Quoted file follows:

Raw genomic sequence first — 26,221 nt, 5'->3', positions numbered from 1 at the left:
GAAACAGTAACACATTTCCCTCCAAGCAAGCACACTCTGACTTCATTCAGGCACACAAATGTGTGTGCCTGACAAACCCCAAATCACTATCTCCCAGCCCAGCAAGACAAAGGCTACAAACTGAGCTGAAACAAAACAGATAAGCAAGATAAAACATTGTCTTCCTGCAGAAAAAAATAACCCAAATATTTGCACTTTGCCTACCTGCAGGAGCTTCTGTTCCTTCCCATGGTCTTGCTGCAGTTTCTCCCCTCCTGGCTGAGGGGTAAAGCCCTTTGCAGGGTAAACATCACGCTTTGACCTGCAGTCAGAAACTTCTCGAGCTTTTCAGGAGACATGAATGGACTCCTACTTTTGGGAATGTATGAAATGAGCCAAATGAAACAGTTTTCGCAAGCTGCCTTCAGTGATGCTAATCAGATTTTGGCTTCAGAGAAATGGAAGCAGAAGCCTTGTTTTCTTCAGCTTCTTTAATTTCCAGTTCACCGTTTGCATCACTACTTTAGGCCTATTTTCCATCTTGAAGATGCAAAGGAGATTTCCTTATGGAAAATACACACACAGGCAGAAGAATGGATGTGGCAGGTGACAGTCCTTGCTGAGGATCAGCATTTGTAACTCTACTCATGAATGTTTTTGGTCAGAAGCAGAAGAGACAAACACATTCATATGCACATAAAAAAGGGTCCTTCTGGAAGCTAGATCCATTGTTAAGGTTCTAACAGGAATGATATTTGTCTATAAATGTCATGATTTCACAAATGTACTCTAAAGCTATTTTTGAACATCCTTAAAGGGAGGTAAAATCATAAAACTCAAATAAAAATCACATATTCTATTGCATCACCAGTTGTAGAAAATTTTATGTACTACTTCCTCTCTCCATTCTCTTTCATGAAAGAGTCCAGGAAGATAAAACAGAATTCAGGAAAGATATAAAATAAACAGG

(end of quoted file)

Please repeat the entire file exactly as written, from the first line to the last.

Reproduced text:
Raw genomic sequence first — 26,221 nt, 5'->3', positions numbered from 1 at the left:
GAAACAGTAACACATTTCCCTCCAAGCAAGCACACTCTGACTTCATTCAGGCACACAAATGTGTGTGCCTGACAAACCCCAAATCACTATCTCCCAGCCCAGCAAGACAAAGGCTACAAACTGAGCTGAAACAAAACAGATAAGCAAGATAAAACATTGTCTTCCTGCAGAAAAAAATAACCCAAATATTTGCACTTTGCCTACCTGCAGGAGCTTCTGTTCCTTCCCATGGTCTTGCTGCAGTTTCTCCCCTCCTGGCTGAGGGGTAAAGCCCTTTGCAGGGTAAACATCACGCTTTGACCTGCAGTCAGAAACTTCTCGAGCTTTTCAGGAGACATGAATGGACTCCTACTTTTGGGAATGTATGAAATGAGCCAAATGAAACAGTTTTCGCAAGCTGCCTTCAGTGATGCTAATCAGATTTTGGCTTCAGAGAAATGGAAGCAGAAGCCTTGTTTTCTTCAGCTTCTTTAATTTCCAGTTCACCGTTTGCATCACTACTTTAGGCCTATTTTCCATCTTGAAGATGCAAAGGAGATTTCCTTATGGAAAATACACACACAGGCAGAAGAATGGATGTGGCAGGTGACAGTCCTTGCTGAGGATCAGCATTTGTAACTCTACTCATGAATGTTTTTGGTCAGAAGCAGAAGAGACAAACACATTCATATGCACATAAAAAAGGGTCCTTCTGGAAGCTAGATCCATTGTTAAGGTTCTAACAGGAATGATATTTGTCTATAAATGTCATGATTTCACAAATGTACTCTAAAGCTATTTTTGAACATCCTTAAAGGGAGGTAAAATCATAAAACTCAAATAAAAATCACATATTCTATTGCATCACCAGTTGTAGAAAATTTTATGTACTACTTCCTCTCTCCATTCTCTTTCATGAAAGAGTCCAGGAAGATAAAACAGAATTCAGGAAAGATATAAAATAAACAGG